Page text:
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E-textbooks a growing trend for college students

August 09, 2011 12:00AM

E-textbooks a growing trend for college students
Fawn Chesnutt, manager of the Gorilla Bookstore by Barnes and Noble

Tech-savvy students, as well as those looking to save a few bucks on their textbooks, are taking advantage this fall of a budding program through the Barnes and Noble Gorilla Bookstore at Pittsburg State University.

Fawn Chesnutt, manager of the bookstore, said more than 230 textbook titles are available as e-books this fall. E-books are downloadable to a PC or Mac laptop, and can be significantly cheaper for students.

"We've been trying to explore more ways to give students options when it comes to purchasing textbooks," Chesnutt said. It's an option that's rapidly growing in popularity: two years ago, the store made about $100 in e-textbook sales. Last year, that number jumped to $8,000.

In the basement of the bookstore in Overman Student Center, shelves line the room, stacked with books for every course. Stopping in front of a row of books, Chesnutt compared some options. A new book that cost $100, for example, could be purchased used for about $75. A digital version of the same book would be around $60, Chesnutt said, and a rental would be about $50.

E-textbook rentals stay on a student's laptop for 180 days and there are also some restrictions on the number of pages users can print off in a month.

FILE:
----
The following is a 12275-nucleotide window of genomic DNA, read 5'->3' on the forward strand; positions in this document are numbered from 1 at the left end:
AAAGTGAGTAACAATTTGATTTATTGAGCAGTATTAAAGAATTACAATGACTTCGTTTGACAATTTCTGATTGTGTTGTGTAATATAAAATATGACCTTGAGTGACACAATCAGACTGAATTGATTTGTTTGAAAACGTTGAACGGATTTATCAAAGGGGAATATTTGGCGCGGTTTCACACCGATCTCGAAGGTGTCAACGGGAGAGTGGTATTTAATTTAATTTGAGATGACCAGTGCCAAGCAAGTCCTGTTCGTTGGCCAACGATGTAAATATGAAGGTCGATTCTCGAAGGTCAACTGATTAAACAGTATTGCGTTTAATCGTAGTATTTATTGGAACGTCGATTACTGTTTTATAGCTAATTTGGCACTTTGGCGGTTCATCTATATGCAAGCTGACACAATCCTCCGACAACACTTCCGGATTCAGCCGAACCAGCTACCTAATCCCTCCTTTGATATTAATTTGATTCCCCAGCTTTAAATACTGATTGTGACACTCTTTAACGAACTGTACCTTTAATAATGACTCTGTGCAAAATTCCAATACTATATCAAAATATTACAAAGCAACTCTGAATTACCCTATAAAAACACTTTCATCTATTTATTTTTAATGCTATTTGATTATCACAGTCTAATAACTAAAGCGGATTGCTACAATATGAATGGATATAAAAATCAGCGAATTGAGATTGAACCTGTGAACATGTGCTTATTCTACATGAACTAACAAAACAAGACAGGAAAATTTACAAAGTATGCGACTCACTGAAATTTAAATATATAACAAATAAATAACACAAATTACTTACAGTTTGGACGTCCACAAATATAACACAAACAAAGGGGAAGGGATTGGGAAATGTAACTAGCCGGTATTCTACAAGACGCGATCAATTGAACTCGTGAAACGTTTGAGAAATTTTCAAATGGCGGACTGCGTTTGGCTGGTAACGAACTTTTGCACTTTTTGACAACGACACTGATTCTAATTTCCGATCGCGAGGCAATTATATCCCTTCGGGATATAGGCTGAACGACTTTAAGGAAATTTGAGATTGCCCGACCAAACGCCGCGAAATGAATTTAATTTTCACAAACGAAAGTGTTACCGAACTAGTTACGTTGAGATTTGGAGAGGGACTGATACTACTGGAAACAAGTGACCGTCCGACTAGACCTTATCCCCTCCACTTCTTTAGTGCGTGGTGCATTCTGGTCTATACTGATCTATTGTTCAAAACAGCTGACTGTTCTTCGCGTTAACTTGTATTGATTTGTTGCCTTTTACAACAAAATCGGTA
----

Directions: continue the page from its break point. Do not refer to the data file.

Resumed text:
Chesnutt said e-textbooks are becoming increasingly popular with students for their convenience and price. She speculated that by 2015, e-textbooks could constitute 20-25 percent of the store's sales. Although Kindles and Nooks are popular devices for reading novels and books for pleasure, Barnes and Noble has explained that e-textbooks are complex and graphic-intensive, and that they do not display well on small screens.

"I have parents call me all the time and tell me they're thinking about buying their college student an e-reading device and they want to know what I recommend," Chesnutt said. "I tell them those devices are great, but not for school textbooks. All they need is a laptop."

Students who wait to purchase books until they know if they truly need them for a class are also finding the e-textbook option to be ideal, Chesnutt said.

"I had a student who told us he had a test to study for and it was a Sunday night, so he couldn't get into the bookstore to purchase a book," she said. "He went to the website and ordered the e-textbook and had it in minutes. Having options like this is right for students."

----Pitt State---  

©2011 Pittsburg State University